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Randy Wells’ Sophomore Season

In 2009, Randy Wells was a surprisingly effective cog in the Chicago Cubs’ rotation. The converted catcher and returned 2007 Rule V pick of the Blue Jays posted a 3.05 ERA in 165.1 innings pitched, placing 10th among qualified National League starters. This season, however, Wells has fallen to a 4.92 ERA in 78.2 frames. Has the 27-year-old righty regressed significantly, or are better days ahead?

While Wells’ ’09 performance was sturdy, it is important to note that his gaudy ERA overstated the extent of his dominance. With 5.66 K/9 and 2.5 BB/9, Wells had a more modest 4.24 xFIP. The ERA/xFIP dichotomy was the result of a fairly high 76% rate of stranding base runners (the MLB average is usually around 70-72%, though pitcher skill does play some role) and a home run/fly ball rate of eight percent (11% MLB average).

Extreme strand and HR/FB rates have a way of returning toward those big league averages, and we’ve seen that from Wells in 2010 — he’s leaving 67.8% of runners on base, and 9.2% of his fly balls are reaching the bleachers. While a reversal of fortune on those fronts should have been expected, Wells has seemingly gone to the other end of the luck spectrum this season. He’s got a .355 batting average on balls in play, compared to .294 in 2009. Among qualified starting pitchers, only Pittsburgh’s Zach Duke has a higher BABIP.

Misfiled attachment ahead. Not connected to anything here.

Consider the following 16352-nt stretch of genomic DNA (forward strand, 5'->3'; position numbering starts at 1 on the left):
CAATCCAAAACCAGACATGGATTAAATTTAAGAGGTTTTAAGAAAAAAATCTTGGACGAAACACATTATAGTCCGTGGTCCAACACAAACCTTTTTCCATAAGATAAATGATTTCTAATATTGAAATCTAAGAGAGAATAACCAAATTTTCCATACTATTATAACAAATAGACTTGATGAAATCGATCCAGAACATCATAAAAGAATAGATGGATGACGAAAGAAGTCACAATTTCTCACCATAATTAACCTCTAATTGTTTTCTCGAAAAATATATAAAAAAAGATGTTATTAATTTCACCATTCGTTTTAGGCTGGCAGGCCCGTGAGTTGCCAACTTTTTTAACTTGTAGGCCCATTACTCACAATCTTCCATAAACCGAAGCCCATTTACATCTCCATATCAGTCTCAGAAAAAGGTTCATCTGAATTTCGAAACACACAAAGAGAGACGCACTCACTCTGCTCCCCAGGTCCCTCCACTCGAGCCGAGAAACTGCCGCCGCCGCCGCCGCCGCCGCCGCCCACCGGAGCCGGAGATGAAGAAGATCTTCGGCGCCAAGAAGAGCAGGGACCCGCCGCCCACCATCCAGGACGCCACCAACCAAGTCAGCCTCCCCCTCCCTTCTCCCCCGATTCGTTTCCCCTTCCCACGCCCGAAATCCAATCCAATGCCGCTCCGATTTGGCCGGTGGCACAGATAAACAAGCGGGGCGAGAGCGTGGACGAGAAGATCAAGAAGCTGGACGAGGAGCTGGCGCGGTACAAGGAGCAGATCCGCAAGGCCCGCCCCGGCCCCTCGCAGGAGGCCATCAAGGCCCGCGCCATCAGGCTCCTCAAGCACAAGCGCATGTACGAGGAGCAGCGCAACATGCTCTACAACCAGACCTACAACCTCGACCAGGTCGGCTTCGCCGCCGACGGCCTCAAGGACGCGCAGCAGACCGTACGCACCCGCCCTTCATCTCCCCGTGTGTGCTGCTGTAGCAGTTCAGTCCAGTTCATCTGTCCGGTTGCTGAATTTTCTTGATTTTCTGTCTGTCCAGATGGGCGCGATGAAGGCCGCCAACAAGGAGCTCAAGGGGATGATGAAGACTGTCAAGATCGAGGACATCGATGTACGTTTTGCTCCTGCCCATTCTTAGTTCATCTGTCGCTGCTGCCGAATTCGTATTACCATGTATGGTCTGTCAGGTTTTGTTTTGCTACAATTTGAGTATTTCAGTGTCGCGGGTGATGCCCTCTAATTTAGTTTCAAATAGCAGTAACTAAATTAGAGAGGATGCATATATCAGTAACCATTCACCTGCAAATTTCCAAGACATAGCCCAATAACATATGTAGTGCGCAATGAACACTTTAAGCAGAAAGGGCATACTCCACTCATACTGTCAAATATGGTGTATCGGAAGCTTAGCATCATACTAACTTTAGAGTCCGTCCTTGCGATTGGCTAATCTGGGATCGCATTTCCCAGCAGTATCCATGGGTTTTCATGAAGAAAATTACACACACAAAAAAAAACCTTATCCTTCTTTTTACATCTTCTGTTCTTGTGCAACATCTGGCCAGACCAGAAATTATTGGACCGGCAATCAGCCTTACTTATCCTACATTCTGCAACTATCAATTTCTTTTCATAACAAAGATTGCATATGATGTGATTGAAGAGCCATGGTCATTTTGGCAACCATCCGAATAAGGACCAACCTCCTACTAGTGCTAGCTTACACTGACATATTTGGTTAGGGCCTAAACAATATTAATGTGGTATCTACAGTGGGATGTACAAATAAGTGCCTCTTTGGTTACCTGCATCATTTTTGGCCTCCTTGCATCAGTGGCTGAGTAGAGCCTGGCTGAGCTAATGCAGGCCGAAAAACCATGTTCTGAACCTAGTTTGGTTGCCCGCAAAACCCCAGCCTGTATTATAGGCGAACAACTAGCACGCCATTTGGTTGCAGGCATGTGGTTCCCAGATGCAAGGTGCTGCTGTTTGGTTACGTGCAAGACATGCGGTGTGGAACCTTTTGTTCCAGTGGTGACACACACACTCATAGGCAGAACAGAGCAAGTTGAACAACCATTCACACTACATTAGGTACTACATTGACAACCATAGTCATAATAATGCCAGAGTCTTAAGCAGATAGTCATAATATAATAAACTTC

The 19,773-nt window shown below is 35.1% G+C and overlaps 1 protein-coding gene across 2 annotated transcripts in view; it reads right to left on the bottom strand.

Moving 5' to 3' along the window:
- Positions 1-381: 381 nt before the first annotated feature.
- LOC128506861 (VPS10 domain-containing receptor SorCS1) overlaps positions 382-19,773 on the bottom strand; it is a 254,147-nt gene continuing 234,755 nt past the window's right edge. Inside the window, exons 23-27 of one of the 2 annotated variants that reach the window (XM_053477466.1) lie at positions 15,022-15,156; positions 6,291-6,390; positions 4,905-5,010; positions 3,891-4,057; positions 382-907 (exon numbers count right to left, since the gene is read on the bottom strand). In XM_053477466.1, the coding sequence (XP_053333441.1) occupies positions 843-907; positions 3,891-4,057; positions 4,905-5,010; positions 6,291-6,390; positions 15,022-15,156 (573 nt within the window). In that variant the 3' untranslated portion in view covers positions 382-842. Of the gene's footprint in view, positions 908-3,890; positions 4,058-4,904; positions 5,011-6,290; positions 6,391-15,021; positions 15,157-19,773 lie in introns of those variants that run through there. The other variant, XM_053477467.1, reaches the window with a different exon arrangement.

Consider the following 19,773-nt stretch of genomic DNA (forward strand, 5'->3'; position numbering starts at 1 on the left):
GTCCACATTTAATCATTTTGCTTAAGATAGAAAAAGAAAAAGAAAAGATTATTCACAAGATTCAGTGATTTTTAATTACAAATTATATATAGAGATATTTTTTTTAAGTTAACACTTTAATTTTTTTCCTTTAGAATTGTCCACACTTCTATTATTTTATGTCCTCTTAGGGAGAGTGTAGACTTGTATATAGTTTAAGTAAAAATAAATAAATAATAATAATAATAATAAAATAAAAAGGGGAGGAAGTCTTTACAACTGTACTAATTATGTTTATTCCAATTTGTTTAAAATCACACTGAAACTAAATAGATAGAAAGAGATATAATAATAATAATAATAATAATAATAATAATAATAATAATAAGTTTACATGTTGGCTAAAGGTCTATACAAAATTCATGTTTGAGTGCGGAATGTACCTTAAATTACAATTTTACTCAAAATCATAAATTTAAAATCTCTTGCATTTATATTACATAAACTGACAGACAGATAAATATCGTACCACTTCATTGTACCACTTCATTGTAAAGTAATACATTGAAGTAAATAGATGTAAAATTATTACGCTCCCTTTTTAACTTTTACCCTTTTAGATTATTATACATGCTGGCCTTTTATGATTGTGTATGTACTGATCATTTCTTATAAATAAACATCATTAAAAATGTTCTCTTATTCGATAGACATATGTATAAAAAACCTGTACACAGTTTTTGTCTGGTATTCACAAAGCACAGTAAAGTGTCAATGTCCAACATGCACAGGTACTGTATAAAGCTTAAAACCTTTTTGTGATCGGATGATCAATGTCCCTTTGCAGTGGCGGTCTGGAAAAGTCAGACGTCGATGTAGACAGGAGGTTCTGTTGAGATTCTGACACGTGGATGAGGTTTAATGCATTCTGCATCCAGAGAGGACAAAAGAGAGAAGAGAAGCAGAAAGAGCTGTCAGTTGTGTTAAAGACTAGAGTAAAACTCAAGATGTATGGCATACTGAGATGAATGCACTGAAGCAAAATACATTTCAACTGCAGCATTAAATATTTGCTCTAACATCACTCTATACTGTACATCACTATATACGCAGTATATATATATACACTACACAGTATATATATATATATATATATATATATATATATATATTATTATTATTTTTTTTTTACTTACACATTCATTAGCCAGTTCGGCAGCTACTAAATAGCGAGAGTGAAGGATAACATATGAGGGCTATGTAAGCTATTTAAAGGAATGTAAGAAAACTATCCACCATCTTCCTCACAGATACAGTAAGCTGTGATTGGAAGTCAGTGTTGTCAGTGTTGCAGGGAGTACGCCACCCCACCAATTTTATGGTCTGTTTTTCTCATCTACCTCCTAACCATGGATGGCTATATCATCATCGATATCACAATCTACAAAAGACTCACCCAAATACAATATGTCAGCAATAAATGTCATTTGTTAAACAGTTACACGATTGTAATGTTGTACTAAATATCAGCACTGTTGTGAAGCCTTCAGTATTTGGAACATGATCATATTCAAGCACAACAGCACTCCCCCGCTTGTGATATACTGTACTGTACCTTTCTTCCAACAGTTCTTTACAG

The first thing that sticks out regarding Wells’ performance on balls put in play is his line drive rate. It’s 25.1% this year, highest among starters and leaps and bounds above his 18.8% mark from last season. Line drives aren’t the most stable metric from season to season, but we know that bad things happen on batted balls classified as liners — line drives in the NL this season have a .975 slugging percentage and a .715 BABIP. Wells’ liners have a .965 SLG% and a .754 BABIP. That’s certainly a contributing factor to his inflated BABIP. But what makes this finding confusing is that just about every other performance measure suggests that Wells isn’t getting hit hard at all.

So far, he has 7.09 K/9. He’s whiffing 18 percent of batters faced this year, up from 15 percent in 2009. Wells’ swinging strike rate, 8.1% last season, has climbed to 10.9% (8-9% MLB average). His overall contact rate is 77.1% in 2010, compared to 81.8% last year (80-81% MLB average). Relative to the big league average, Randy’s outside swing percentage is up — he’s outpacing the MLB norm by 17 percent this year (33.1 O-Swing, 28.2 MLB average) after surpassing it by 11 percent last year (27.8 O-Swing, 25.1 MLB average).

Wells is getting swinging strikes when throwing a fastball 6.8 percent in 2010, compared to 4.3% last season (the MLB average is around six. His slider is getting slightly more whiffs (13.3% in ’10 to 12.8% in ’09, 13.6% MLB average) and his changeup has a 19.4% whiff rate, up considerably from last year’s 13.1% clip (12.6% MLB average). None of these numbers suggest he has gotten easier to hit.

In addition to getting more whiffs, Wells has actually lowered his walk rate slightly to 2.29 BB/9. He continues to get ahead in the count often, with a 61.6 first pitch strike percentage (61.4% last year, 58% MLB average).

Overall, Wells’ xFIP is a tidy 3.68 — over a half-run lower than his 2009 figure. That line drive rate bears watching, but there are many positives to be found in Wells’ “disappointing” follow-up to his celebrated rookie campaign. If he’s available in your league (and with a 51% Yahoo ownership rate, there’s a decent chance that he is), do your team a favor and scoop up a quality starter on the cheap.